Review: The Brief Wondrous Life of Oscar Wao by Junot Diaz

I’m clearly in the minority here, and a minority at odds with a very high literary consensus at that, so I have to assume there’s something here that I’m failing to register, that it’s me, and not the book. But I really hated it. I rolled my eyes at literally every page and had to force myself to read on.

297673I found the story hollow and mind-numbingly boring, couldn’t care less what happened next or what any of the characters amounted to, I hated the familiar over-exotisation of the foreign, the Other (reminded me strongly of <i>Middlesex</i> which was also thin on story but heavy on the rhapsodising over that mythical exotic race, the Greeks); and to me the famously eclectic, original style was merely showy, original for the sake of it. It’s like Diaz had this thought of mixing old-school nerdiness, street slang, Dominican Spanish and pretentious uber-literary words and references, throwing in some supposedly self-deprecating but actually smug markers of self-awareness, and it sounded awesome in his head but the end result is, to me, a boastful dissonance with no beauty or point to it, a grape stew, as we say in Bulgarian – a hopscotch of discordant ingredients that tastes off. The book sounded off to me the entire time, and not just the awkward and unyielding blend of varying writing styles, but the drawn out metaphors and similes that seemed to painfully stretch their points, and the supremely annoying, forced-dramatic use of one-line paragraphs, exclamation points and exaggerated descriptions of strong emotions that nevertheless failed to elicit any reaction from me.

And another thing. I’ve had it up to here with the casual misogyny in super cool mega literary hyper praised dudes’ books. It’s not cool and I’ve heard it a million times before and at this point I can’t abide it. Every single woman that makes an appearance in this book (except one, who is there to play the role of the witch) is described in dripping detail as a collection of appetising body parts, and all of those women are traffic-stopping hot, naturally, because what is even the point of non-fuckable females? Diaz, for one, seems at a loss for finding one. Women are routinely referred to as the collective „ass“, „culo“ and „toto“ – like they’re a natural resource instead of, you know, people. Even historical women are mentioned, sometimes manipulatively so, merely in terms of their desirability – like the Mirabal sisters who founded a whole resistance movement but the narrator only mentions them as girls Trujillo wanted to fuck but couldn’t so he had them killed. I found that really irritating and frankly, insulting.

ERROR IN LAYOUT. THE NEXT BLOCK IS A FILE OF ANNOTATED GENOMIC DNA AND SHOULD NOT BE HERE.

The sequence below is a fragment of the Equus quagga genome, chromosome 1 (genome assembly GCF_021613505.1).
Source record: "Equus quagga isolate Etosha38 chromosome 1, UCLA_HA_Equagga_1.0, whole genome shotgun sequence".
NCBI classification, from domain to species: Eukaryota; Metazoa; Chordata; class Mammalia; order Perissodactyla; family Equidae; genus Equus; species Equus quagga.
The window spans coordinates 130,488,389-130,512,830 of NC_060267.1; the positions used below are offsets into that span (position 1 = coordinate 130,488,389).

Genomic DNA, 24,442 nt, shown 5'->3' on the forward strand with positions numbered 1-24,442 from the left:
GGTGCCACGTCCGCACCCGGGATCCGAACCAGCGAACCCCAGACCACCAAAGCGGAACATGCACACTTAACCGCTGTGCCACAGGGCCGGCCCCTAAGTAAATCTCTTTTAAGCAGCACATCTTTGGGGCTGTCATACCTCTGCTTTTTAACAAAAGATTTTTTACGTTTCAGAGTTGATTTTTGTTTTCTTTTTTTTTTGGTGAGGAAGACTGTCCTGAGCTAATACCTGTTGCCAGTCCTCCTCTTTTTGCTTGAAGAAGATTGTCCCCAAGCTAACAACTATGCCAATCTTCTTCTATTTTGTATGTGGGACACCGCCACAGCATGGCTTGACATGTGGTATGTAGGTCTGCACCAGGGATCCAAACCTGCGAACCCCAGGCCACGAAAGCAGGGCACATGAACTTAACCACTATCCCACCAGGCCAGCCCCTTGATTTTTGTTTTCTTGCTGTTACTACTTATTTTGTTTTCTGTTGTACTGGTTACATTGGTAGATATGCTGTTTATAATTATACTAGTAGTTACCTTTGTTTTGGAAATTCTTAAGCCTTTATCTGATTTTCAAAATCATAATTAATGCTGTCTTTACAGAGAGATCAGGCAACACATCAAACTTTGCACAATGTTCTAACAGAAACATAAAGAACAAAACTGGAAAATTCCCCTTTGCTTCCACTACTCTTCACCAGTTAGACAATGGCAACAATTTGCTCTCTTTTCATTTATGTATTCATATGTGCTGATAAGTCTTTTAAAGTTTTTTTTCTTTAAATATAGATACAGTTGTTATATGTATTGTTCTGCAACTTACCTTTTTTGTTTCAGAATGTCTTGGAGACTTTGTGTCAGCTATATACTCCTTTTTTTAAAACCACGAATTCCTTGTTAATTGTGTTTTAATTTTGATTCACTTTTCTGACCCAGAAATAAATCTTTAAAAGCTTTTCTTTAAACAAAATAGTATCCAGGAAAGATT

I know it’s supposed to be critical, because the narrator is this hypermasculine guy and in the book hypermasculinity only leads to violence and loss (including Oscar’s own desperate pursuit of it), but Oscar is supposed to be the opposite of that negative and he isn’t that great either. He’s obsessed with being in love with women he literally does not know and this is supposed to be an antidote to machismo? He merely sees women as another sort of object. Not to mention he checks all the boxes of the abominable Nice Guy(TM) stereotype – he gets violent when his love interest starts dating someone else, he stalks a woman, following her around and literally endangering her well-being and possibly life against her protests and appeals, and rationalises it by telling himself if she really wanted him to stop, she’d have him killed. Like, what?! And I so appreciate reading yet another account where women’s actual, stated desires are completely dismissed in favour of men’s ridiculous and self-serving interpretations of their behaviour. Not. Oh, and his fantasy about fucking a friend on the sly because she isn’t hot enough „to date openly“ (Oscar is a character described as physically unattractive and bullied for it) was another favourite too. Love these microaggressions in my literature, cause it’s not enough to actually live them in real life.